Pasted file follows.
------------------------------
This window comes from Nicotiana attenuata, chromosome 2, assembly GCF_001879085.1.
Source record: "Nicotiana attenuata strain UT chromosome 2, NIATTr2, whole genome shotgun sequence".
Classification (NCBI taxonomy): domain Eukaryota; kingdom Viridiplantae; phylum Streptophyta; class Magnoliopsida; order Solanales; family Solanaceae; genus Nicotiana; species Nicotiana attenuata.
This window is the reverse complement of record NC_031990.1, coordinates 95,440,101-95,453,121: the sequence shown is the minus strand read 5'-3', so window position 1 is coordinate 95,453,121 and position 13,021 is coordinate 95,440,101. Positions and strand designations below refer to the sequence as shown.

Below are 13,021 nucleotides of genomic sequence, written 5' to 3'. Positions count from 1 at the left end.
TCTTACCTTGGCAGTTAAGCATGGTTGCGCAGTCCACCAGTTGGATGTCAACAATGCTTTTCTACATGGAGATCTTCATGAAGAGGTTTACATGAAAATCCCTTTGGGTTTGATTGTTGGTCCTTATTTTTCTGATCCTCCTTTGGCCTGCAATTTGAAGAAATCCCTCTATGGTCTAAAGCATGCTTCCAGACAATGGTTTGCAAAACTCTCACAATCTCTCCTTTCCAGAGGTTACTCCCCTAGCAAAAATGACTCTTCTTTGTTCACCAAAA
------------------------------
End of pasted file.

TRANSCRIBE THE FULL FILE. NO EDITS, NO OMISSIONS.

This window comes from Nicotiana attenuata, chromosome 2, assembly GCF_001879085.1.
Source record: "Nicotiana attenuata strain UT chromosome 2, NIATTr2, whole genome shotgun sequence".
Classification (NCBI taxonomy): domain Eukaryota; kingdom Viridiplantae; phylum Streptophyta; class Magnoliopsida; order Solanales; family Solanaceae; genus Nicotiana; species Nicotiana attenuata.
This window is the reverse complement of record NC_031990.1, coordinates 95,440,101-95,453,121: the sequence shown is the minus strand read 5'-3', so window position 1 is coordinate 95,453,121 and position 13,021 is coordinate 95,440,101. Positions and strand designations below refer to the sequence as shown.

Below are 13,021 nucleotides of genomic sequence, written 5' to 3'. Positions count from 1 at the left end.
TCTTACCTTGGCAGTTAAGCATGGTTGCGCAGTCCACCAGTTGGATGTCAACAATGCTTTTCTACATGGAGATCTTCATGAAGAGGTTTACATGAAAATCCCTTTGGGTTTGATTGTTGGTCCTTATTTTTCTGATCCTCCTTTGGCCTGCAATTTGAAGAAATCCCTCTATGGTCTAAAGCATGCTTCCAGACAATGGTTTGCAAAACTCTCACAATCTCTCCTTTCCAGAGGTTACTCCCCTAGCAAAAATGACTCTTCTTTGTTCACCAAAA